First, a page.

Marvin Gaye. This man is more than just the subject of the documentary titled, What’s Going On: The Life and Death of Marvin Gaye. He played a crucial role in the perpetuation of Motown’s dominance, especially in the 1960s and 1970s. He achieved prominence as a triple threat, displaying talents as a singer, song writer, and producer. In fact, Gaye is considered to be one of the greatest artists of all time. But several questions persist: where did it all begin? Who was Gaye as a product at the controlling hands of Motown? A lover? An artist? A human being?
In the documentary, the audience gains incredible insight into the complex life and musical contributions of Marvin Gaye, from the day of his birth in 1939 until his tragic death at the hands of his own father in 1984.
“I’ve known since childhood I’d be in show business, but not until much later that I’d be an artist, writing songs that are my life story, about relationships and separations.”
So begins the hour-long documentary on Gaye’s life story. It was quite an interesting decision on the part of the documentary to begin with such a quote, highlighting that there is a difference between being an individual in “show business” and being an “artist.” This was reminiscent of a class discussion based on the difference between the performer and the artist. I envision the performer to be an individual who puts on a show. The role of the performer is necessary because he or she provides the body and voice for the performance to occur. The artist can “do” as well, but what distinguishes him or her from the performer is that he or she can think, reflect, and change. While the performer fixates on the product, the artist finds fulfillment in the process.
In the beginning of Gaye’s career as an upcoming artist in Motown, it was no secret that the singer and the label did not always see eye to eye. In the documentary, song writer and producer, Lamont Dozier, discusses the conflict: “Now he was gonna give us a lot of mouth, a lot of lip, about cutting me “f” and “f” keys and ‘I can’t sing stuff like this.'” However, Gaye ultimately collaborated well with Motown producing a series of hits including, “Stubborn Kind of Fellow” (1962), “Hitchhike” (1962), “Can I Get a Witness” (1963), and “How Sweet It Is (To Be Loved by You)” (1964). Thus, it can be argued that Gaye began as a performer for Motown Records.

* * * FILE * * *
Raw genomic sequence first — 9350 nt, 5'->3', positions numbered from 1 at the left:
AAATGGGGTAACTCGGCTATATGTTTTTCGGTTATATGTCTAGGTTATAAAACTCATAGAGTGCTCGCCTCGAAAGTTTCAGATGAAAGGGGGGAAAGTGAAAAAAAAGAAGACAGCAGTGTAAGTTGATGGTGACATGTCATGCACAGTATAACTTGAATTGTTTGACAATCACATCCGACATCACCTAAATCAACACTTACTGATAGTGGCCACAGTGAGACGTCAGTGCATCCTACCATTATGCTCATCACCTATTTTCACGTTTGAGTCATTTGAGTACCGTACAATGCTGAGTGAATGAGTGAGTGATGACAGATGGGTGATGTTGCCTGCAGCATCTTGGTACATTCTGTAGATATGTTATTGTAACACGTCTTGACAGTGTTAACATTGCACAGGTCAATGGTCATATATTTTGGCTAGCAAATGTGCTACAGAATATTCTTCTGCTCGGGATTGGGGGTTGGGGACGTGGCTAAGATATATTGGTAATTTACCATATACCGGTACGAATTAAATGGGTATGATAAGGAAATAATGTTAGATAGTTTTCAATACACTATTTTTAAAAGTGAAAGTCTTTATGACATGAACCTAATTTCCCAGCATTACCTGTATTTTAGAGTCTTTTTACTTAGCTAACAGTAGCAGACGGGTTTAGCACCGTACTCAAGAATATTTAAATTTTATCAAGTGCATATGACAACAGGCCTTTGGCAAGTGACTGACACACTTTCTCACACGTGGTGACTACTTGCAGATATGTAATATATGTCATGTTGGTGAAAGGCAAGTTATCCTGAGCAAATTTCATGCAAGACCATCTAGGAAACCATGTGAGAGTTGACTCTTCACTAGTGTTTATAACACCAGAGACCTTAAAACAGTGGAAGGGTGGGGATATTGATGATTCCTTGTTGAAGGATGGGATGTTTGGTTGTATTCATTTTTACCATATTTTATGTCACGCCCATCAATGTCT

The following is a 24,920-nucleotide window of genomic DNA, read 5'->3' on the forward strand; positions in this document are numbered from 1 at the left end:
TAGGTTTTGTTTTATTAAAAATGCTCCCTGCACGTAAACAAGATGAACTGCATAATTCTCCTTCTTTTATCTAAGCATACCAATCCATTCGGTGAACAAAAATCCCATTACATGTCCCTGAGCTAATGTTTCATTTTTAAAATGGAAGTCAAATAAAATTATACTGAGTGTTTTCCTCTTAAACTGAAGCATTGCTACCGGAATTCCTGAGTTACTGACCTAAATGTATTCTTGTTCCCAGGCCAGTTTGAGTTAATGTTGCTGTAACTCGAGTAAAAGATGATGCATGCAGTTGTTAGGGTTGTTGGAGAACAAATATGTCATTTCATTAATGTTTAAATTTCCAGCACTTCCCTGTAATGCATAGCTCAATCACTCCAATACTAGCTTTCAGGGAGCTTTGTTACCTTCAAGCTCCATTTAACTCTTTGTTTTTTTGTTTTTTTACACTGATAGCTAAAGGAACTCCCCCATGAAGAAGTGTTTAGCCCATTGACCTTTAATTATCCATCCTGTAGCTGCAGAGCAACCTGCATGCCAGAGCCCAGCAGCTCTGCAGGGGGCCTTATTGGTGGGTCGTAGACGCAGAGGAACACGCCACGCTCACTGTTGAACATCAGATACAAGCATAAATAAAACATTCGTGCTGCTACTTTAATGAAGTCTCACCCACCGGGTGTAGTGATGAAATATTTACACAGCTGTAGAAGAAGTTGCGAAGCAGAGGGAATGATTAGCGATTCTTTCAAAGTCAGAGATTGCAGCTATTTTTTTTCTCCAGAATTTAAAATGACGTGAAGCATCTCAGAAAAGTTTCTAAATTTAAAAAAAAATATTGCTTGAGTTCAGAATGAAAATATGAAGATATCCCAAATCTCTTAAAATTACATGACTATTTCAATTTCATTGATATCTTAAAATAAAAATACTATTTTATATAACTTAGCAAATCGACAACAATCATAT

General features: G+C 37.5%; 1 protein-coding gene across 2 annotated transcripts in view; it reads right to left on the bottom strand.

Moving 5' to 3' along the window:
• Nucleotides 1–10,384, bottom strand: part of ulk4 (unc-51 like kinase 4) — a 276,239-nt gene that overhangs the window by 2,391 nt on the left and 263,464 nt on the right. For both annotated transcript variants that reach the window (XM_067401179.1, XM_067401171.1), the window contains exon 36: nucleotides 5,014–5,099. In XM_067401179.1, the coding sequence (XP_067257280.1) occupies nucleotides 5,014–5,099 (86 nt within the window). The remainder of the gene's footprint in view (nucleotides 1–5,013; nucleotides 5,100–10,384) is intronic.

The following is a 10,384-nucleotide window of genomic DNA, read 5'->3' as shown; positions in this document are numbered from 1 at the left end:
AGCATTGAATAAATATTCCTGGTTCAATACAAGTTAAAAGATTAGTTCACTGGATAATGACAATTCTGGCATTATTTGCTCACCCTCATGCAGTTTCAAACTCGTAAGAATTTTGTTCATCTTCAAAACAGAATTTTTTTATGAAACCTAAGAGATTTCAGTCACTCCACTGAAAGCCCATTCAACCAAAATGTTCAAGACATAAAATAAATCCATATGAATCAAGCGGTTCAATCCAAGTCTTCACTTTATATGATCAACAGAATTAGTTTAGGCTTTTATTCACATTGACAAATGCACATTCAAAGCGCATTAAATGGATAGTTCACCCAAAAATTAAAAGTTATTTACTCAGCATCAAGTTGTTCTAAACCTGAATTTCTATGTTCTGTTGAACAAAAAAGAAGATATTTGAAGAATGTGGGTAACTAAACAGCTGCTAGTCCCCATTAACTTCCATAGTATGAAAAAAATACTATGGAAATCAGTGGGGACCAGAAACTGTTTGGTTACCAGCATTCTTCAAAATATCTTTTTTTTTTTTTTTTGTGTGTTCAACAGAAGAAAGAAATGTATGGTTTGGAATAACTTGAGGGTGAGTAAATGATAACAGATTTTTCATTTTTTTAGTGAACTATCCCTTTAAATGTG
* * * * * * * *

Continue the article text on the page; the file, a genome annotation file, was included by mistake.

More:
In the 1964 hit, the audience can see the amount of control Motown Records exerted over Gaye including his style and music. Gaye’s style greatly conformed to the ideal product that Motown wanted to sell to its audience: a clean shaven face, hair neatly groomed and set in place rid of natural qualities, and a polished suit and tie combination.
Acceptable aesthetics was one way in which Motown manipulated Gaye in order to appeal to a white audience. In the 1960s, there was a struggle for black music acceptance among the white community. In fact, it was Berry Gordy, the founder of the company, who made it fashionably acceptable for whites to acquire black record collections. This was incredibly pivotal, especially during a time of racial turmoil in the United States. In order for Motown Records to appeal to whites, they had to create an image that was accepted by whites, hence the polished look, as well as create music that sounded pleasant and relatable to all fans. Thus, “How Sweet It Is (To Be Loved By You)” with its catchy tune, soothing vocals, and relatable lyrics resonated well with the white audience.
However, Gaye did not completely comply with the restrictions imposed by Motown. As Gaye progressed in his musical career, he slowly transformed from an agreeable performer to an individualistic artist, confident in exercising his creative freedom. When Motown would introduce demo tapes in the studio, Gaye did not settle for the original recording. If he could not hit the higher notes, he would often enter into subtle falsettos. Dozier often stated in the documentary that Gaye had an extraordinary talent in transforming the demo tape into an entity with life. He could do this all with his voice. Through a smaller, personal scope, Gaye valued being an artist. Through a larger, societal scope, Motown Records placed greater importance on the performer that could generate the most sales and appeal to both blacks and whites.
Further along in his music career, Gaye came out with “I Heard It Through the Grapevine” in 1968. In the documentary he states, “The lyrics of my songs are always about what’s happening in my life…” However, was this always true? The meaning behind this 1968 song, Gaye’s first hit single, is that a man discovers that his wife is cheating on him. Relating the song’s message to his personal life, Gaye had been married for about five years at that time to Anna Gordy, the sister of Motown’s founder, Berry Gordy. Through a personal scope, Gaye truly believed that his wife had been cheating on him. In the documentary, Gaye states: “I believed every word of that song, it was happening to me, the doubting, the friends whispering in my ear, the suspicions.” Meanwhile, biographer David Ritz, also mentions that much of this betrayal experienced by Gaye was fictional. Gaye had difficulty relating to women, particularly to his wife. Gay would actually frequent a variety of motels and knock on doors in the middle of the night, convinced that his wife was sleeping with another man. Ritz expressed that Gaye was full of paranoia and “…needed this kind of drama to excite his creative imagination.”